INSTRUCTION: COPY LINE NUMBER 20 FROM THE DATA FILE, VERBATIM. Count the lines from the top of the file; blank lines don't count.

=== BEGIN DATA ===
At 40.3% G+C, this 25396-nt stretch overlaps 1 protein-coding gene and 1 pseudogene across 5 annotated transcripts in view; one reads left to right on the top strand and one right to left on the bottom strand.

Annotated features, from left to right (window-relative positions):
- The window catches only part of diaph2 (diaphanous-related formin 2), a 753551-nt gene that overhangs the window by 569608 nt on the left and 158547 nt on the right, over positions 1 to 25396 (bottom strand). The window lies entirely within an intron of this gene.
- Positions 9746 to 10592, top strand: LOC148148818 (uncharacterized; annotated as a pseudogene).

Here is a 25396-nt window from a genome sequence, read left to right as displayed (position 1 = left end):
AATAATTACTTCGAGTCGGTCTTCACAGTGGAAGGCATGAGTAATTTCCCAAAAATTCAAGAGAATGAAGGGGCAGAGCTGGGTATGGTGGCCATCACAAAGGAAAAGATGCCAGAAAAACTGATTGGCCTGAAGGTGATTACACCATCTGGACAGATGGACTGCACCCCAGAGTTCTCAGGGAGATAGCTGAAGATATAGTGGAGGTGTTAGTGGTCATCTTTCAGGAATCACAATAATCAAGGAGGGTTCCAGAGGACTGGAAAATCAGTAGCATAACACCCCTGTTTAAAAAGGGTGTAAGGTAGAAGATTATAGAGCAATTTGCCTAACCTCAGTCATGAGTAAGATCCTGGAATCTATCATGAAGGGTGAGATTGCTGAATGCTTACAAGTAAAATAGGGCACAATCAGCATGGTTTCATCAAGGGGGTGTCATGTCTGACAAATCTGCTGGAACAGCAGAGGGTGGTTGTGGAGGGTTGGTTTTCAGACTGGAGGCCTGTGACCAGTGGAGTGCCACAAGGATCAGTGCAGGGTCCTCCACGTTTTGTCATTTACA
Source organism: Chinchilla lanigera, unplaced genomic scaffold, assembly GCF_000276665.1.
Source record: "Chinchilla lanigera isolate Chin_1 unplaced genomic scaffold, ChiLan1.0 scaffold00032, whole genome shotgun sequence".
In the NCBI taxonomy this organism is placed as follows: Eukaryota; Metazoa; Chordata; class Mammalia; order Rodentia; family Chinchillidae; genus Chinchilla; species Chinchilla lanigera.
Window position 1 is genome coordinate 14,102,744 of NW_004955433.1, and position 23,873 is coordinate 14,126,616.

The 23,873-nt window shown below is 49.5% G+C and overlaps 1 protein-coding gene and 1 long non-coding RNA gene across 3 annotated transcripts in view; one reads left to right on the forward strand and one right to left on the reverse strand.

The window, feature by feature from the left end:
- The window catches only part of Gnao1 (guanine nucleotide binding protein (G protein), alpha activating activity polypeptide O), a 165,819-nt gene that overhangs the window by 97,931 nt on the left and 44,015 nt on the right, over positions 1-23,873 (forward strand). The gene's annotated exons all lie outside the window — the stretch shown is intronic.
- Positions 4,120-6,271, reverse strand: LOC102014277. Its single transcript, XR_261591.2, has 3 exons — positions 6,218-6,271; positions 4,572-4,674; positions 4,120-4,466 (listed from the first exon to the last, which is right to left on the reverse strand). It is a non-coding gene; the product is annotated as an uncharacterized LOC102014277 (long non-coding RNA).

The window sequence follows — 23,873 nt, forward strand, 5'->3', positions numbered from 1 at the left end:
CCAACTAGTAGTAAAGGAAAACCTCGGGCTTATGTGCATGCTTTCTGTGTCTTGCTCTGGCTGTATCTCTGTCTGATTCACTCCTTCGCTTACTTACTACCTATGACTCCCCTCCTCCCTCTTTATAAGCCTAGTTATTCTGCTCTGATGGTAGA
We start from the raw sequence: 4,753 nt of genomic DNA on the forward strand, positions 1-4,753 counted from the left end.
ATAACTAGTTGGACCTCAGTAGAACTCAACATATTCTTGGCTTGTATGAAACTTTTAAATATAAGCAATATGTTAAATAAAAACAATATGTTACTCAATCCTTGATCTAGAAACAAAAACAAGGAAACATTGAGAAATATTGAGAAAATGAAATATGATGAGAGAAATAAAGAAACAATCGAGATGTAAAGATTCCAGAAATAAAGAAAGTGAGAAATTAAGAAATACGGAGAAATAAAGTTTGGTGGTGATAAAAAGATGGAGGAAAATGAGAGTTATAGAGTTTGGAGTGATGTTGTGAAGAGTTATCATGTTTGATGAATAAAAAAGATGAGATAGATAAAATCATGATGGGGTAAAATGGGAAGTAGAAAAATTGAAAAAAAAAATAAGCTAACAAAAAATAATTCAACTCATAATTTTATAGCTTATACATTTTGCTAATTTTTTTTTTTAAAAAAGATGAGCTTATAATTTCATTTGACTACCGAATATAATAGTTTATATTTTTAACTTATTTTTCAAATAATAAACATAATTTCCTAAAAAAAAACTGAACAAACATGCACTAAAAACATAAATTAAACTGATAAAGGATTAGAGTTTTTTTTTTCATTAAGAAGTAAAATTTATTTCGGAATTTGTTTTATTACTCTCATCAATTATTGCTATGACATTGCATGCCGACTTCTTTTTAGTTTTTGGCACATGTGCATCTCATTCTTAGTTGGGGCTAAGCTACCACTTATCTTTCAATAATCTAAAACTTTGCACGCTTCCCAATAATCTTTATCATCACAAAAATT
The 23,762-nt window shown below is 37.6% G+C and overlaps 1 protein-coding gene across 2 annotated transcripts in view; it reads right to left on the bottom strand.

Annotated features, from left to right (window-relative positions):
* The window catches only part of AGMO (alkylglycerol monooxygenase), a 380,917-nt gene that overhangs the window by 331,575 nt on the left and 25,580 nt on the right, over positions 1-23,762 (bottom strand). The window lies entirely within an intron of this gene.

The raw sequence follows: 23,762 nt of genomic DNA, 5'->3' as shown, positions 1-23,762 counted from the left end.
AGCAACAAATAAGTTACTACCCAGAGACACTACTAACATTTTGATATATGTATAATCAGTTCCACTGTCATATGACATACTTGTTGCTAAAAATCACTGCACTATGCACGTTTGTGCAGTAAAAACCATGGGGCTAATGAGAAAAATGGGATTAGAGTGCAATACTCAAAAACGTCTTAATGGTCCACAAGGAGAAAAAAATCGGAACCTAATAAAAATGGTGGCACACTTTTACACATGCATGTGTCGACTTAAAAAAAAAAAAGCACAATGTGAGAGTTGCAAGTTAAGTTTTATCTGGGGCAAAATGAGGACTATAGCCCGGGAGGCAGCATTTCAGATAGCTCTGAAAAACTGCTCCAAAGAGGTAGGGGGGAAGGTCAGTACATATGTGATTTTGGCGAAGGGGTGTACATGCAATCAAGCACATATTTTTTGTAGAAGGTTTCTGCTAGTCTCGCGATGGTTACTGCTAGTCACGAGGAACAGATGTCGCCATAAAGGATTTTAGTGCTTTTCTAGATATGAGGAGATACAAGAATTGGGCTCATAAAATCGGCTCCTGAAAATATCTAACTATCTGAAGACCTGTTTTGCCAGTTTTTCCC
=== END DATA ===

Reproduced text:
Annotated features, from left to right (window-relative positions):